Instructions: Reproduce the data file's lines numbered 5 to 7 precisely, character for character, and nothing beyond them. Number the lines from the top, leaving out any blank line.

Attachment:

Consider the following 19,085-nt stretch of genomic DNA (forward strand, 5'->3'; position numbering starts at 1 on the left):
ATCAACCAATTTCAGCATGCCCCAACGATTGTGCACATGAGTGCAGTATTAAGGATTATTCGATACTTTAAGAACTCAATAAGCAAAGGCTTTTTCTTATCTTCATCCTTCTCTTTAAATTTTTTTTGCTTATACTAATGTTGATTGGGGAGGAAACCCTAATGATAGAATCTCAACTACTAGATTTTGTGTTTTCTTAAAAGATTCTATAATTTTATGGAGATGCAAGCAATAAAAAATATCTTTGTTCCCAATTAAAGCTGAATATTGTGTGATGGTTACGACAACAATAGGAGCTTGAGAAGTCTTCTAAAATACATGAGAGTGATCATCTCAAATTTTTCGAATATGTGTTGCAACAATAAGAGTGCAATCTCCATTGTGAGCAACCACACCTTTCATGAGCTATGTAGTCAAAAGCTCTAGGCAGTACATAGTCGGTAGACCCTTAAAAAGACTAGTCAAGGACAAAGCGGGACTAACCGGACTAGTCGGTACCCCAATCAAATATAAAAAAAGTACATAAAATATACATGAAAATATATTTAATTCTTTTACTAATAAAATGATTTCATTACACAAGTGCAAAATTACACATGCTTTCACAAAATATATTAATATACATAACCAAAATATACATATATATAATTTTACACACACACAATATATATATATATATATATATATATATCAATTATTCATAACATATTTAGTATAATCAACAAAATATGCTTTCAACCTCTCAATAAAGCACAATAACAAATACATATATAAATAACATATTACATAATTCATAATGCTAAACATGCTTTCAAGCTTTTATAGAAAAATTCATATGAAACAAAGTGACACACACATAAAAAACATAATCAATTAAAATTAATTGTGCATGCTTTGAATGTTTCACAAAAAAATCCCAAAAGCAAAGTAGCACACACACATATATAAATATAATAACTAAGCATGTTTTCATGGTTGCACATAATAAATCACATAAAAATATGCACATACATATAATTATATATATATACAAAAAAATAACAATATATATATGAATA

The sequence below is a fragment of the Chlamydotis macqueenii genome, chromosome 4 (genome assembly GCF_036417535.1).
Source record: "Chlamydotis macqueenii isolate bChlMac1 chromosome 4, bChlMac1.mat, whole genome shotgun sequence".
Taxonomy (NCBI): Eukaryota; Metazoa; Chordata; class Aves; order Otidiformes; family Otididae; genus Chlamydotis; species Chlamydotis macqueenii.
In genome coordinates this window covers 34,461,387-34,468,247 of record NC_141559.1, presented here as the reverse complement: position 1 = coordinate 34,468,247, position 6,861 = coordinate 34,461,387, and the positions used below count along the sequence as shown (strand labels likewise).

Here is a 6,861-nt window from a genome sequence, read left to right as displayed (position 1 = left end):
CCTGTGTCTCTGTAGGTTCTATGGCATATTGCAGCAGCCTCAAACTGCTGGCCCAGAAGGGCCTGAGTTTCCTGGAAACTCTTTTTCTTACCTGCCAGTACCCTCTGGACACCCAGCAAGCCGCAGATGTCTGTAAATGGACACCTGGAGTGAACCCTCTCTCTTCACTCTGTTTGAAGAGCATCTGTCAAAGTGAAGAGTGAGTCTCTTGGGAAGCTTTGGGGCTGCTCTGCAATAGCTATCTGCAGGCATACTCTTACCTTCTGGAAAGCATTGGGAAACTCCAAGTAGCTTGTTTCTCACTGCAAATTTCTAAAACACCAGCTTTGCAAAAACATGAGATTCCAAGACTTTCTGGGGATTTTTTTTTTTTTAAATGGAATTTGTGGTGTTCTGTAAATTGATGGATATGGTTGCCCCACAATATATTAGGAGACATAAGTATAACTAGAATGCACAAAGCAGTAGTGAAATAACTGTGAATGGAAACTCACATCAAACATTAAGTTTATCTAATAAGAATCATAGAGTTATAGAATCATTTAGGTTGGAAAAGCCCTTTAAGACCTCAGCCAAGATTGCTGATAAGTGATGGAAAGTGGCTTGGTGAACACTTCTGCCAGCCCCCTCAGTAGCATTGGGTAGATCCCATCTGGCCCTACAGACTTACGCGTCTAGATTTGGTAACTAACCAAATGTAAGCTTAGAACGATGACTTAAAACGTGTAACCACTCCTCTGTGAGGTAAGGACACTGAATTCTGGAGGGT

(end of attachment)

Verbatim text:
Taxonomy (NCBI): Eukaryota; Metazoa; Chordata; class Aves; order Otidiformes; family Otididae; genus Chlamydotis; species Chlamydotis macqueenii.
In genome coordinates this window covers 34,461,387-34,468,247 of record NC_141559.1, presented here as the reverse complement: position 1 = coordinate 34,468,247, position 6,861 = coordinate 34,461,387, and the positions used below count along the sequence as shown (strand labels likewise).

Here is a 6,861-nt window from a genome sequence, read left to right as displayed (position 1 = left end):